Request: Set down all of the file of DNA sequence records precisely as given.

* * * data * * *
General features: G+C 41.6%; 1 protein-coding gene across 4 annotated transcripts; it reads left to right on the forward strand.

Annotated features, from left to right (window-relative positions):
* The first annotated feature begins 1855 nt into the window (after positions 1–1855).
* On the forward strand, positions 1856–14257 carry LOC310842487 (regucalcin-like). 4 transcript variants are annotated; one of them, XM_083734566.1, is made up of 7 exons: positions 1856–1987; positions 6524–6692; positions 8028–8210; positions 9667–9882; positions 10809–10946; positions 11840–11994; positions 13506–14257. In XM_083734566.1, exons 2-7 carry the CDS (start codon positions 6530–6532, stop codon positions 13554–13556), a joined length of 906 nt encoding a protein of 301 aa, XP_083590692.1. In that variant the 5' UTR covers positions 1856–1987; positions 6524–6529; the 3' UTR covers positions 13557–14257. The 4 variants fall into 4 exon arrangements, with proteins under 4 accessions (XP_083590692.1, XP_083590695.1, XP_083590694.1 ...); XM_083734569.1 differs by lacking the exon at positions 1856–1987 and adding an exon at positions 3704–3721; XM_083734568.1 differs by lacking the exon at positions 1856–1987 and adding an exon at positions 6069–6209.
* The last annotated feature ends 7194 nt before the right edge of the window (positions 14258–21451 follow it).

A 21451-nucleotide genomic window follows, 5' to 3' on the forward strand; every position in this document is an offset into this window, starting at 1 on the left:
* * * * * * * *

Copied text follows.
General features: G+C 41.6%; 1 protein-coding gene across 4 annotated transcripts; it reads left to right on the forward strand.

Annotated features, from left to right (window-relative positions):
* The first annotated feature begins 1855 nt into the window (after positions 1–1855).
* On the forward strand, positions 1856–14257 carry LOC310842487 (regucalcin-like). 4 transcript variants are annotated; one of them, XM_083734566.1, is made up of 7 exons: positions 1856–1987; positions 6524–6692; positions 8028–8210; positions 9667–9882; positions 10809–10946; positions 11840–11994; positions 13506–14257. In XM_083734566.1, exons 2-7 carry the CDS (start codon positions 6530–6532, stop codon positions 13554–13556), a joined length of 906 nt encoding a protein of 301 aa, XP_083590692.1. In that variant the 5' UTR covers positions 1856–1987; positions 6524–6529; the 3' UTR covers positions 13557–14257. The 4 variants fall into 4 exon arrangements, with proteins under 4 accessions (XP_083590692.1, XP_083590695.1, XP_083590694.1 ...); XM_083734569.1 differs by lacking the exon at positions 1856–1987 and adding an exon at positions 3704–3721; XM_083734568.1 differs by lacking the exon at positions 1856–1987 and adding an exon at positions 6069–6209.
* The last annotated feature ends 7194 nt before the right edge of the window (positions 14258–21451 follow it).

A 21451-nucleotide genomic window follows, 5' to 3' on the forward strand; every position in this document is an offset into this window, starting at 1 on the left: